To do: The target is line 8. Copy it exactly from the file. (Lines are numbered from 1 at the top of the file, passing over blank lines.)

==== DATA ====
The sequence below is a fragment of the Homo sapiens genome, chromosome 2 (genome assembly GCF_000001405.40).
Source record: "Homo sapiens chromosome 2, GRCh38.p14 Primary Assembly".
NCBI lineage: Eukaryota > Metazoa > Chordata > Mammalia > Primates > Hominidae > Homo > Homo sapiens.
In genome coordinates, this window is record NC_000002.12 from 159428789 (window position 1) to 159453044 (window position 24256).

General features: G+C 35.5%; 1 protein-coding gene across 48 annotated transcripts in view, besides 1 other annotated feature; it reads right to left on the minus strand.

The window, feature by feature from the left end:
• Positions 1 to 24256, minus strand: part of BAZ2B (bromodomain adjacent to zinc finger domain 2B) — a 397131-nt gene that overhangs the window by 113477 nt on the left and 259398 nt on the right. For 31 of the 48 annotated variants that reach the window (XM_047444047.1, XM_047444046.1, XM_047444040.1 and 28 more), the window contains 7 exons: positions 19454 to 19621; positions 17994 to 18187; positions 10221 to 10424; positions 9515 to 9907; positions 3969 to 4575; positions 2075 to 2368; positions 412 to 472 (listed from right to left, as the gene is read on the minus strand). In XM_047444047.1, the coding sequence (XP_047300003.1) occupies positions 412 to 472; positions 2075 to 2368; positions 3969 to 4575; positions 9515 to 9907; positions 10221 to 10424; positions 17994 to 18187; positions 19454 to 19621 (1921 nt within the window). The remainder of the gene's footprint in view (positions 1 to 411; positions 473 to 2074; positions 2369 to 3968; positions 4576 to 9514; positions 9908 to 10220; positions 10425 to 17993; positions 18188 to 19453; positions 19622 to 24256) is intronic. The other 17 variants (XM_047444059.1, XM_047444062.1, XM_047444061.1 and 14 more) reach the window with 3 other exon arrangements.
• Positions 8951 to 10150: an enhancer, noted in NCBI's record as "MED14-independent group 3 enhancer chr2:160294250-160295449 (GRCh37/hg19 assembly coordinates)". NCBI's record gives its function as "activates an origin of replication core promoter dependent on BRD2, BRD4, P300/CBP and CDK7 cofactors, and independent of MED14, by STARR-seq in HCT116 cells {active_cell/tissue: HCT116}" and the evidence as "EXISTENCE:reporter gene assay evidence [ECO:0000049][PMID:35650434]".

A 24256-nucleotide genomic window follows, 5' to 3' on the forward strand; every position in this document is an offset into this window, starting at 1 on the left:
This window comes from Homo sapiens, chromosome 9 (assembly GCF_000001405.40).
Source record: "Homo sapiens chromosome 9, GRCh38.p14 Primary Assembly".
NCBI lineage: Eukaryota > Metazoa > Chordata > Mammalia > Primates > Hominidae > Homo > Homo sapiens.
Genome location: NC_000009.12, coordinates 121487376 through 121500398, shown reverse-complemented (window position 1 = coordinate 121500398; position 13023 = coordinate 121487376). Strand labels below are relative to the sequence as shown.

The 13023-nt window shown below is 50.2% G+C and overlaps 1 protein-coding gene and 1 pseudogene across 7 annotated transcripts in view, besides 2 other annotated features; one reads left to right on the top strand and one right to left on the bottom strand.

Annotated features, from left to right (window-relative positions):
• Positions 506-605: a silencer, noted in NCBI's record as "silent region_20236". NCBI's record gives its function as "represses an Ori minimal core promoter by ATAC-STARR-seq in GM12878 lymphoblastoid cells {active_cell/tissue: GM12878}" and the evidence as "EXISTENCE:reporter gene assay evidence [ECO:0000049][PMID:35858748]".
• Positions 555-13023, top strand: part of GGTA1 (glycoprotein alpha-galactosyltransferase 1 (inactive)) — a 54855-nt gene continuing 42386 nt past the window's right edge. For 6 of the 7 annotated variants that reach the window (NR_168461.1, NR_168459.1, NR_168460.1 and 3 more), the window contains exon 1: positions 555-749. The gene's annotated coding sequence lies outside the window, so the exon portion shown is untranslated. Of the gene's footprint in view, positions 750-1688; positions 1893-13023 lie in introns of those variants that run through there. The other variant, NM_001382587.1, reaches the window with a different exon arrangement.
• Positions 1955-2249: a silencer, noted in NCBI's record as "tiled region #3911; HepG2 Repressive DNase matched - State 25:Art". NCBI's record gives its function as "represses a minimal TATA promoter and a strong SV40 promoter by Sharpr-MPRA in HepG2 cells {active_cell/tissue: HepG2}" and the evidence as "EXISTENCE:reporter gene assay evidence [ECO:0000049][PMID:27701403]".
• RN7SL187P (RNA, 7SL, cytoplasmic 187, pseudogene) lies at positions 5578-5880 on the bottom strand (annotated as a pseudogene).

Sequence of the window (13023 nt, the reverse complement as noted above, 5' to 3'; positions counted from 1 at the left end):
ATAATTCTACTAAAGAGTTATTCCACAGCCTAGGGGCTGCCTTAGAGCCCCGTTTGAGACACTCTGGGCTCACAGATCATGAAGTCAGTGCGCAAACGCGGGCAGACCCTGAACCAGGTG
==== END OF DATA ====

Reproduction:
• Positions 8951 to 10150: an enhancer, noted in NCBI's record as "MED14-independent group 3 enhancer chr2:160294250-160295449 (GRCh37/hg19 assembly coordinates)". NCBI's record gives its function as "activates an origin of replication core promoter dependent on BRD2, BRD4, P300/CBP and CDK7 cofactors, and independent of MED14, by STARR-seq in HCT116 cells {active_cell/tissue: HCT116}" and the evidence as "EXISTENCE:reporter gene assay evidence [ECO:0000049][PMID:35650434]".